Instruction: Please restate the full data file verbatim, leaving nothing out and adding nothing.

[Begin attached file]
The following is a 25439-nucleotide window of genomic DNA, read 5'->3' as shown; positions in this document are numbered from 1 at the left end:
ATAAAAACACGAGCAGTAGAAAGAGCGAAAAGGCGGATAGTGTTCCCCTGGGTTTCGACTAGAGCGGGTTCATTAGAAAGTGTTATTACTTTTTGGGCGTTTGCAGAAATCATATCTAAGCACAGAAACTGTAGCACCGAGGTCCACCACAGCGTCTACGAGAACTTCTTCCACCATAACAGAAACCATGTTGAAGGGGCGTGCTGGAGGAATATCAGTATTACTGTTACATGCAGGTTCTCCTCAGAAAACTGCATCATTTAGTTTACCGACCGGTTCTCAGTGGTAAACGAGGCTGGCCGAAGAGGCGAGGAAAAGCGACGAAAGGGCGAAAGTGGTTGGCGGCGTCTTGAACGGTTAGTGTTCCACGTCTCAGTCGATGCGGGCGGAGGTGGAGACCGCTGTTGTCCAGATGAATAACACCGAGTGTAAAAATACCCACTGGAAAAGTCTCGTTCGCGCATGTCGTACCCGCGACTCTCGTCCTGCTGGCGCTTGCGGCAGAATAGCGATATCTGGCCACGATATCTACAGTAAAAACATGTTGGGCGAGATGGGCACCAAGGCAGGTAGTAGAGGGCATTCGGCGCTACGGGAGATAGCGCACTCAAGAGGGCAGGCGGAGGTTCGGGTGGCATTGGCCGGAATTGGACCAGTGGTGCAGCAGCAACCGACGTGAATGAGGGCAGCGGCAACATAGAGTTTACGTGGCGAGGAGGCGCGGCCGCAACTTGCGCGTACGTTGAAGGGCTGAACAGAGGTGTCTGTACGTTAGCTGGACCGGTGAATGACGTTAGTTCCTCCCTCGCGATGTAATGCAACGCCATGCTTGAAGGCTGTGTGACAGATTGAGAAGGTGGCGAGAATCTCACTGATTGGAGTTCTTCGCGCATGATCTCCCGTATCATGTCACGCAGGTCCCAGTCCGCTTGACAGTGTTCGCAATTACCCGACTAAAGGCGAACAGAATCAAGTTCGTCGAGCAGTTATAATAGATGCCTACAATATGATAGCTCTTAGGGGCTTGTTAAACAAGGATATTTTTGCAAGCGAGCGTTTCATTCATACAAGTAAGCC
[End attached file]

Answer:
The following is a 25439-nucleotide window of genomic DNA, read 5'->3' as shown; positions in this document are numbered from 1 at the left end:
ATAAAAACACGAGCAGTAGAAAGAGCGAAAAGGCGGATAGTGTTCCCCTGGGTTTCGACTAGAGCGGGTTCATTAGAAAGTGTTATTACTTTTTGGGCGTTTGCAGAAATCATATCTAAGCACAGAAACTGTAGCACCGAGGTCCACCACAGCGTCTACGAGAACTTCTTCCACCATAACAGAAACCATGTTGAAGGGGCGTGCTGGAGGAATATCAGTATTACTGTTACATGCAGGTTCTCCTCAGAAAACTGCATCATTTAGTTTACCGACCGGTTCTCAGTGGTAAACGAGGCTGGCCGAAGAGGCGAGGAAAAGCGACGAAAGGGCGAAAGTGGTTGGCGGCGTCTTGAACGGTTAGTGTTCCACGTCTCAGTCGATGCGGGCGGAGGTGGAGACCGCTGTTGTCCAGATGAATAACACCGAGTGTAAAAATACCCACTGGAAAAGTCTCGTTCGCGCATGTCGTACCCGCGACTCTCGTCCTGCTGGCGCTTGCGGCAGAATAGCGATATCTGGCCACGATATCTACAGTAAAAACATGTTGGGCGAGATGGGCACCAAGGCAGGTAGTAGAGGGCATTCGGCGCTACGGGAGATAGCGCACTCAAGAGGGCAGGCGGAGGTTCGGGTGGCATTGGCCGGAATTGGACCAGTGGTGCAGCAGCAACCGACGTGAATGAGGGCAGCGGCAACATAGAGTTTACGTGGCGAGGAGGCGCGGCCGCAACTTGCGCGTACGTTGAAGGGCTGAACAGAGGTGTCTGTACGTTAGCTGGACCGGTGAATGACGTTAGTTCCTCCCTCGCGATGTAATGCAACGCCATGCTTGAAGGCTGTGTGACAGATTGAGAAGGTGGCGAGAATCTCACTGATTGGAGTTCTTCGCGCATGATCTCCCGTATCATGTCACGCAGGTCCCAGTCCGCTTGACAGTGTTCGCAATTACCCGACTAAAGGCGAACAGAATCAAGTTCGTCGAGCAGTTATAATAGATGCCTACAATATGATAGCTCTTAGGGGCTTGTTAAACAAGGATATTTTTGCAAGCGAGCGTTTCATTCATACAAGTAAGCC